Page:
Interface by Scott Britz-Cunningham is a highly recommended science fiction investigative mystery.
In the future the governments around the world require everyone at age 14 to be linked by a brain implant called the Interface. It replaces cell phones and computers and has become something everyone depends upon for everyday life. All the information you need is immediately available and you can connect to anyone at any time. It is also illegal to not have the Interface, upon penalty of death.
Taikai Graf invented the Interface and has been presumed dead for years. His half-brother Egon is head of the USA's FATA, Federal Anti-Terrorist Authority, and he wields his power as a draconian threat. NYPD captain Yara Avril was married to Egon, but loved Taikai. Yara starts investigating a case of a man that has went on a bizarre rampage, when Egon and the FATA inexplicably take it over. It becomes clear that much more is going on and Yara fights to continue her own investigation which leads her to question the presumed death of Taikai and the wisdom of the implants.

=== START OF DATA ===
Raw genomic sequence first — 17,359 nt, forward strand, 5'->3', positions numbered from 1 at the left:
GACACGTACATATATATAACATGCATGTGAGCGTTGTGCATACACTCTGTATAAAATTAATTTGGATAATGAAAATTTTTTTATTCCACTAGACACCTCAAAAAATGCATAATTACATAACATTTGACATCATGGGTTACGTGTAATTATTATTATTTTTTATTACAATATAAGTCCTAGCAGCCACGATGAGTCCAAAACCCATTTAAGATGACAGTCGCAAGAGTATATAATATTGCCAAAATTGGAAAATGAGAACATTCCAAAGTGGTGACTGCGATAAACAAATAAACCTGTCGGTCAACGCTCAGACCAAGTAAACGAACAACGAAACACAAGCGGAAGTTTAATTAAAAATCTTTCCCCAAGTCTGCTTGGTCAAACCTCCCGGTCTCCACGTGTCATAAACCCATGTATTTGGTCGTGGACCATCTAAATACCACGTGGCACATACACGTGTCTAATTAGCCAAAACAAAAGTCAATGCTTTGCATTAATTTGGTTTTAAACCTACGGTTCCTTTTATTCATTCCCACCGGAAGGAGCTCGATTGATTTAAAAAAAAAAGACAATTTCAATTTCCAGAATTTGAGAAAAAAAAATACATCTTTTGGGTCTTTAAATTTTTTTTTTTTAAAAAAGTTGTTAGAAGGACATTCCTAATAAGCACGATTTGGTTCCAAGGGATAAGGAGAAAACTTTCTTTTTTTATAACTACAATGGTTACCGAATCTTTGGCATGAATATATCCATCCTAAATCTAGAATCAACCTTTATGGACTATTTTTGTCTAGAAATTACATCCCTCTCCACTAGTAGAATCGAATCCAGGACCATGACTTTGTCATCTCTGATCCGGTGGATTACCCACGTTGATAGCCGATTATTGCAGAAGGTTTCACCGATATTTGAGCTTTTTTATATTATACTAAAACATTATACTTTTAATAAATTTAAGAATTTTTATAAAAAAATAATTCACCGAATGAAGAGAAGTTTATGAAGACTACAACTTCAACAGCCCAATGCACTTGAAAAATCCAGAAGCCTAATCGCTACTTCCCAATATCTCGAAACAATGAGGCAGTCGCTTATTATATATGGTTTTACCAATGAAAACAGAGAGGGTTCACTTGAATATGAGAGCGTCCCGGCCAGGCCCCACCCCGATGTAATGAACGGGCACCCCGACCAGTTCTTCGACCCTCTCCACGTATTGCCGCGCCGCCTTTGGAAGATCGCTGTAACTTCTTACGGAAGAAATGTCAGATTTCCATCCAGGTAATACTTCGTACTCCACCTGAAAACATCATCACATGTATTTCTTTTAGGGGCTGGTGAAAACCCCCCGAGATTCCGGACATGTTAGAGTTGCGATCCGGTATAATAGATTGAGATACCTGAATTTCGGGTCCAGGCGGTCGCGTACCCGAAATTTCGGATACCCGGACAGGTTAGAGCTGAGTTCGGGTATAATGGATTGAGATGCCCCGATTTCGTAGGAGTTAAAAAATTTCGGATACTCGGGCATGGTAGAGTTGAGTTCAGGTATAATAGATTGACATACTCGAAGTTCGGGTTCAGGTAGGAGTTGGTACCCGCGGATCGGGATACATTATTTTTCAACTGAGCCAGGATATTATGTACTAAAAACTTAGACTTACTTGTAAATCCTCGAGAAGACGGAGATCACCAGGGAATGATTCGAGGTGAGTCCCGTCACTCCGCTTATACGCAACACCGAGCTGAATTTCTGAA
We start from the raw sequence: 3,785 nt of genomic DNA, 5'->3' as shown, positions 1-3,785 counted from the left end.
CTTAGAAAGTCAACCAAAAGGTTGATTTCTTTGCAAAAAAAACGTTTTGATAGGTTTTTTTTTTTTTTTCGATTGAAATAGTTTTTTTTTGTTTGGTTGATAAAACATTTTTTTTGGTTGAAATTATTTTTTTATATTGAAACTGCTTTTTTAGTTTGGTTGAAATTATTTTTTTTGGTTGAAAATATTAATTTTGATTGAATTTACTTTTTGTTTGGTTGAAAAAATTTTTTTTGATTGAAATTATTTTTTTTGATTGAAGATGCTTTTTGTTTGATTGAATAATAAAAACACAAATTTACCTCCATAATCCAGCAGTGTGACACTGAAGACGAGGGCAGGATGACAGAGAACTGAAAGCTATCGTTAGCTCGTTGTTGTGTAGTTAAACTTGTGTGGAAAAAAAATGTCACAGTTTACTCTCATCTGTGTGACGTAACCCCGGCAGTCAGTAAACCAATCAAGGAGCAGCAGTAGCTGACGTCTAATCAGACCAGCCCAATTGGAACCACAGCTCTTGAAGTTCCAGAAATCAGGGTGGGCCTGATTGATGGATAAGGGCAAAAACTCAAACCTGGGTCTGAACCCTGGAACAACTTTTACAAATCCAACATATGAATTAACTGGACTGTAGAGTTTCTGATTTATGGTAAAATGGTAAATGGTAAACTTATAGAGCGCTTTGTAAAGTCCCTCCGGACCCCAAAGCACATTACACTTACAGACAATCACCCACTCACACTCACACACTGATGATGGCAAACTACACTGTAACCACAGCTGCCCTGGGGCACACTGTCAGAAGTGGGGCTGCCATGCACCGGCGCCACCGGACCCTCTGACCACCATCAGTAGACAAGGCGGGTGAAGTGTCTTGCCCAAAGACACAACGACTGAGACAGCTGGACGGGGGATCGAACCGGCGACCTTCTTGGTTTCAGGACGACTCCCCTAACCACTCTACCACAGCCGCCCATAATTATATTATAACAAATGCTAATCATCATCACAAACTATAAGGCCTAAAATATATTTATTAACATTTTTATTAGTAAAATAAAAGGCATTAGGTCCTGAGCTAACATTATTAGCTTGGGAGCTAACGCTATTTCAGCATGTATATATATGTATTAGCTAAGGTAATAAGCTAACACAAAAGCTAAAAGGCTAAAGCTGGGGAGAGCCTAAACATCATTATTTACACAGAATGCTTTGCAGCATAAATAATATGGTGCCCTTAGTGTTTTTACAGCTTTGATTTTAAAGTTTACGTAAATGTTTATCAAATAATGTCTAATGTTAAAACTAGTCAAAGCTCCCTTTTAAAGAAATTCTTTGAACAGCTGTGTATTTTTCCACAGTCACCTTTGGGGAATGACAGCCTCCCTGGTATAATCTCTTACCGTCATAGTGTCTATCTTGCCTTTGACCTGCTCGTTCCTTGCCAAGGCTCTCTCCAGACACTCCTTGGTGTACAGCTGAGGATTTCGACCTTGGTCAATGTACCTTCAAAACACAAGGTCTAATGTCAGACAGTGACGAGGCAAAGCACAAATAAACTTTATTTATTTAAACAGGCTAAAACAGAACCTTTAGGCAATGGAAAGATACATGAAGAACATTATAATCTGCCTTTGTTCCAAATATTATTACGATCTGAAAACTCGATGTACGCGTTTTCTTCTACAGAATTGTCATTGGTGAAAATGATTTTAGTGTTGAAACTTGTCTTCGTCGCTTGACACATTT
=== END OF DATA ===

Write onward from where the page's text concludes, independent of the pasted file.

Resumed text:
Brain implants are an interesting premise for a novel, but the real
focus is the investigation into where Taikai is and why he is taking his
current course of action. There are a few scenes, however, that could
have easily been edited out to keep the focus on the actual plot but these can easily be skipped over.
The medical information provided to back up the Interface is
realistic due to the author's background, but the actual plot
requires some suspension of disbelief.
The writing is to the point and the plot, the investigation, is compelling.
The characters aren't fully realized, but the real reason to read the
novel is to find out why Taikai is on his present course of action, what
is his end game, and, ultimately, to consider our current addiction to
always being plugged in and what this could mean in our near future.